Flooding in Switzerland in 2006. Photo: Fabrice Coffrini/AFP
“Devastating flooding” is a possibility, canton Bern’s head of property insurance Ueli Winzenried told the media, saying he was extremely concerned by the situation.
Cantons should take steps to lower the level of lakes so they can absorb the coming meltwater, he advised, while owners of property in risk areas should empty their cellars and arm themselves with sandbags.
The aim is to avoid a repeat of the situation in 1999, when heavy rain after a snowy winter caused lakes and rivers to break their banks, creating millions of francs of damage.
However it is still too early to know if Switzerland will face the same risks of flooding as back then.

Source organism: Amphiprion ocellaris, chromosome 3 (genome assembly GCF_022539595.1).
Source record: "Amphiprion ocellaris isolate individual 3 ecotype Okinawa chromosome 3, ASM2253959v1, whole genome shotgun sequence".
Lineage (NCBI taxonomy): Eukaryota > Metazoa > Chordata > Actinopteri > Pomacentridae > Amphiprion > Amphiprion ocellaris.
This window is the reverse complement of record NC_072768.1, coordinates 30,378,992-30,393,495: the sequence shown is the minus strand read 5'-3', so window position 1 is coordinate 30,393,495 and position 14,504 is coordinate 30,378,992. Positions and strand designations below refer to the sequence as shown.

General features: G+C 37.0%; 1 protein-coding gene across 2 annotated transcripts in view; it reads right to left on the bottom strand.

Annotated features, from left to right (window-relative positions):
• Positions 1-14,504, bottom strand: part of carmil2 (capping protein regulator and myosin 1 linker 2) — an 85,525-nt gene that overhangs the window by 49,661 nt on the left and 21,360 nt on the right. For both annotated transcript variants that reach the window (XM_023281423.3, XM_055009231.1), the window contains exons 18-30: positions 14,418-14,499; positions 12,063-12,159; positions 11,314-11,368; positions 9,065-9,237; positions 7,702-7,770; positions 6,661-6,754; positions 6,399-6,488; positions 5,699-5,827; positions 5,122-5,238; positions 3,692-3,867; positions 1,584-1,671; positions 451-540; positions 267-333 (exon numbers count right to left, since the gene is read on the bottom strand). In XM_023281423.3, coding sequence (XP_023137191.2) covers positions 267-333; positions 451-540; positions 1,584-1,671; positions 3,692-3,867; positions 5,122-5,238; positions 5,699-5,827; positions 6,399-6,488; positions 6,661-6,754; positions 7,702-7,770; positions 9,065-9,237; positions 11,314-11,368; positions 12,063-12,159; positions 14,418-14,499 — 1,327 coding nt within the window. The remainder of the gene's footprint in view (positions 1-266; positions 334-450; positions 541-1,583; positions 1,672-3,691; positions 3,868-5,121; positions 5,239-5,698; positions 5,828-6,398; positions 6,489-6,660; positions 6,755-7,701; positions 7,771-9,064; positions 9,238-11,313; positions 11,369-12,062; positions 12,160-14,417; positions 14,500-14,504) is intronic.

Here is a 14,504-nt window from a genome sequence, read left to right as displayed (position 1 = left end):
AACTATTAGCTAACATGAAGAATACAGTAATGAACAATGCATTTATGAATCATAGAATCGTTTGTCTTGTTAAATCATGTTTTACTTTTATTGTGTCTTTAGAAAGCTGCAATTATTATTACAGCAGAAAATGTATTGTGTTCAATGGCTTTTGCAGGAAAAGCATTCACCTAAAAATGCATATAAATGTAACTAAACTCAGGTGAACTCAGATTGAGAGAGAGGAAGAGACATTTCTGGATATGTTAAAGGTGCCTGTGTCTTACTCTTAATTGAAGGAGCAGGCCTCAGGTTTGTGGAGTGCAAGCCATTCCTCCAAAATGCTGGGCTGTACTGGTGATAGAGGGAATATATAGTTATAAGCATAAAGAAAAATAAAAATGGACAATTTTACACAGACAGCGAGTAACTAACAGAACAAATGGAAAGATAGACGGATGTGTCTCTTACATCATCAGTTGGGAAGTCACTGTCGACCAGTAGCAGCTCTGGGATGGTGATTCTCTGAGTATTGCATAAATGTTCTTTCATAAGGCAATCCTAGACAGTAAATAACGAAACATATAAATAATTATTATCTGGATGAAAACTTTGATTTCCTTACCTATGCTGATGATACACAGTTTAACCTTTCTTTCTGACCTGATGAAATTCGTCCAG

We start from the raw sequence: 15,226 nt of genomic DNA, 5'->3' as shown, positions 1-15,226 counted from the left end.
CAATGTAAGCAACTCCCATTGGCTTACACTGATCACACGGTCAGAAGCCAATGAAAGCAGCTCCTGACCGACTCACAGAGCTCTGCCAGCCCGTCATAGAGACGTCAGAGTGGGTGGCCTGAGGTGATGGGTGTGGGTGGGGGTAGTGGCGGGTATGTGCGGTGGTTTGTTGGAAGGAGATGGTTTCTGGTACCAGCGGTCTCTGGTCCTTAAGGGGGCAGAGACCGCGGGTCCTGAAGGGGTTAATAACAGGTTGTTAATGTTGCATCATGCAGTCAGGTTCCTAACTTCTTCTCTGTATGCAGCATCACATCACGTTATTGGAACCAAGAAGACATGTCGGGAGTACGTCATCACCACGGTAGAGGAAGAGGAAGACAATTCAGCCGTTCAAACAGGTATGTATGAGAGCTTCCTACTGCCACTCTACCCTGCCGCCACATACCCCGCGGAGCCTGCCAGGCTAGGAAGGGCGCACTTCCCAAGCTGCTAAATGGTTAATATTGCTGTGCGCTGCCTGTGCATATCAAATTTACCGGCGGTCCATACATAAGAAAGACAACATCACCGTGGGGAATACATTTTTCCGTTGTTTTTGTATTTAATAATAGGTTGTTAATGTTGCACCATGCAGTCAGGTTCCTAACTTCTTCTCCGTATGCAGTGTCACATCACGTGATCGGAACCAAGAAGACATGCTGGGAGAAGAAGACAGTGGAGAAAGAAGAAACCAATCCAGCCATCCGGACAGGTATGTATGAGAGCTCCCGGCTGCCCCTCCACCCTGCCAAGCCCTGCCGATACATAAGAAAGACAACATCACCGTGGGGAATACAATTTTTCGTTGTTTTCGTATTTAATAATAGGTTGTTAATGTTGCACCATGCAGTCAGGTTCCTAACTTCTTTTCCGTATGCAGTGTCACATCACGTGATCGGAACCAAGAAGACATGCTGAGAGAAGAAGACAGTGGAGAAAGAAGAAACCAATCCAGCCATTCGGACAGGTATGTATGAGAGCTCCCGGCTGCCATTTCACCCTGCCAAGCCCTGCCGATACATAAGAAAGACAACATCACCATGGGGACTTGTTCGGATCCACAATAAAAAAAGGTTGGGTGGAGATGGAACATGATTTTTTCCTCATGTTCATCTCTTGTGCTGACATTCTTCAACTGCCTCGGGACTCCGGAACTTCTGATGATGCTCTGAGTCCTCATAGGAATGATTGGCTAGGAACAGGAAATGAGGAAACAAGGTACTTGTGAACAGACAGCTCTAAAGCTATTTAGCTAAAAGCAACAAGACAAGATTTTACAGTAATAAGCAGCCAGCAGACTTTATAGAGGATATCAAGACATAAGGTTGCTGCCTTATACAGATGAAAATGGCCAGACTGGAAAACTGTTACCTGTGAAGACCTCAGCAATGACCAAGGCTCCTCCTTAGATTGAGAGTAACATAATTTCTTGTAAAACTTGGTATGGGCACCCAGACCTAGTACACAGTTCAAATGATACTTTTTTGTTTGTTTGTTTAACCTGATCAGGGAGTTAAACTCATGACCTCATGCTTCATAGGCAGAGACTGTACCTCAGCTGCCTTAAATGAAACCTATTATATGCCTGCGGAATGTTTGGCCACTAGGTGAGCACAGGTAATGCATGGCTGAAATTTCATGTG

“We are not, for the moment, in the same situation as in 1999,” Philippe Hohl, head of the water division in canton Vaud’s environment department, told 20 Minutes.
In 1999 there was more snow in the mountains and the month of May was extremely rainy, a combination that led to the flooding.
“For the moment we are quite far from that situation, but things can change very quickly in a catastrophic way,” he said.
Places particularly at risk include the Lake Neuchâtel area, which faced flooding in 2015 after Lake Biel, which feeds into it, swelled with meltwater, and the Rhône valley in the canton of Valais, where residents still remember the catastrophe of autumn 2000 when the river broke its banks and caused vast flooding.
Rain is forecast this week on the Swiss lowlands, turning to snow in the mountains.